Topics: Sociology, Caste system in India, Dalit Pages: 2 (756 words) Published: January 1, 2013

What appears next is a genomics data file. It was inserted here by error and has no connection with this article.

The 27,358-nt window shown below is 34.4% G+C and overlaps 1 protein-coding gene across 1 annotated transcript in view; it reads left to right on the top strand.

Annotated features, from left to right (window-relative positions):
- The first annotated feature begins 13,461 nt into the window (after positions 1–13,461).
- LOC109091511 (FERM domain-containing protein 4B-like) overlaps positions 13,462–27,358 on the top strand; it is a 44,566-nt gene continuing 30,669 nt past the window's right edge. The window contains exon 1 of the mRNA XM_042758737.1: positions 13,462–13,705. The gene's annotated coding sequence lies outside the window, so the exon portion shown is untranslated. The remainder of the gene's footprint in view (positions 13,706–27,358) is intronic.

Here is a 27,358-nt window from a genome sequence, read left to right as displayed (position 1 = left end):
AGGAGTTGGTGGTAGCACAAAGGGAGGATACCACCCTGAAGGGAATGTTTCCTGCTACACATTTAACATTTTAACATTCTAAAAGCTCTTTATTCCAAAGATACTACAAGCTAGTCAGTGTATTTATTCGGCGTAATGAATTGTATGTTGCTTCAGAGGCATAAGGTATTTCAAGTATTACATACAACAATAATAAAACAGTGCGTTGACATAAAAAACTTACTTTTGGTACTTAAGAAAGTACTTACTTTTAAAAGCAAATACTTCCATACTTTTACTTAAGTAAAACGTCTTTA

Once, the Bodhisatta was born in a Chandala family by the name Matanga. Those days the caste-system was very rigid in ancient India and untouchability was rampant. One day, a pretty maiden Ditthamangalika, the daughter of a wealthy and the so-called ‘high-caste’ family was on her way to a park with her friends. Before, she could enter the park, she saw Matanga coming from the opposite direction. Considering his sight ‘inauspicious’, because he was a ‘Chandala’ and ‘untouchable’ according to the social norms of the time and place, she abruptly, recoiled and turned round to go back to her palace. This made her friends furious. They scornfully caught hold of the poor man and thrashed him by calling him “untouchable”. Thus, they punished him for having trodden the path on which they intended to walk. Bruised and hurt, Matanga lay there unconscious and bleeding. When he regained consciousness he vehemently challenged the evil system of untouchability and resorted to the non-violent peace agitation by sitting on a hunger strike in front of the Ditthamangalika’s house for seven days to press his demand of marriage with that girl. Then he looked emaciated and appeared as if he was to die soon. The social evil of the untouchability was so strong those days that the father of the girl decided to get rid of his daughter rather than to let an ‘untouchable’ die on his door-step. So, he pushed his daughter out of his house to marry Matanga. When Ditthamangalika’s pride ebbed away, Matanga decided to honour her. He, therefore, asked her to invite all her kinsmen and make a public announcement that her husband was the ‘Greatest Brahmin’ by way of his righteous karma. When the people assembled to examine the truth, Matanga miraculously appeared before them by breaking the moon’s disc. This restored the honour of his wife and since then she was no longer treated as a pariah or an ‘untouchanble’ in that city. Nonetheless, the evil social custom of untouchability did not die out...
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